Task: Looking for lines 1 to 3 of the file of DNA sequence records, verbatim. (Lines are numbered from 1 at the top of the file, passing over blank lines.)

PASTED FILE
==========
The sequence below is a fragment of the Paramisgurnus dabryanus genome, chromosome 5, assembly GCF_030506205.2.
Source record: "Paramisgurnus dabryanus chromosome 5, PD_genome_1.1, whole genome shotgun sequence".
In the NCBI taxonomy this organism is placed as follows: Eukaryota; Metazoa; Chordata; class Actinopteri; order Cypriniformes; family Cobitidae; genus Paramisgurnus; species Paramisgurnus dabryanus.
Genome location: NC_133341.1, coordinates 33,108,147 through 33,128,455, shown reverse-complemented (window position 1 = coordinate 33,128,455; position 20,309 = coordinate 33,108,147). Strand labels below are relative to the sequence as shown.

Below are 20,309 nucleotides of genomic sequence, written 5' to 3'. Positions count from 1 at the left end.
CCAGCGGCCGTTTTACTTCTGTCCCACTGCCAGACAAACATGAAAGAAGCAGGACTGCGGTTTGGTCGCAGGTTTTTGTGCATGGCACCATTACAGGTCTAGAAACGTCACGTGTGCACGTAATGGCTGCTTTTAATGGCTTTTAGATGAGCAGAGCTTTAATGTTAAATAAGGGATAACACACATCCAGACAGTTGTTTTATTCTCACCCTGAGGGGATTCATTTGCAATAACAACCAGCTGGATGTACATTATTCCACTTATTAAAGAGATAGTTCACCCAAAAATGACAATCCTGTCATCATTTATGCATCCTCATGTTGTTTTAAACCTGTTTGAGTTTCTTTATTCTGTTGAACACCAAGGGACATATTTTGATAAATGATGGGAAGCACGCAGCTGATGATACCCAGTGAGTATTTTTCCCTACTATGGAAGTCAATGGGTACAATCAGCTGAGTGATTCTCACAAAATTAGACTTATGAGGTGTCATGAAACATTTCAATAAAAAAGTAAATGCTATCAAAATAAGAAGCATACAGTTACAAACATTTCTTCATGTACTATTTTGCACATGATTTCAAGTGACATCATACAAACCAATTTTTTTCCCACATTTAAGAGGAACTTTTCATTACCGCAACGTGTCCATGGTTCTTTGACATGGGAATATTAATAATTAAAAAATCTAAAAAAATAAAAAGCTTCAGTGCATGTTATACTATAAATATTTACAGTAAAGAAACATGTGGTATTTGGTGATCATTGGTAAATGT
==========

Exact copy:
The sequence below is a fragment of the Paramisgurnus dabryanus genome, chromosome 5, assembly GCF_030506205.2.
Source record: "Paramisgurnus dabryanus chromosome 5, PD_genome_1.1, whole genome shotgun sequence".
In the NCBI taxonomy this organism is placed as follows: Eukaryota; Metazoa; Chordata; class Actinopteri; order Cypriniformes; family Cobitidae; genus Paramisgurnus; species Paramisgurnus dabryanus.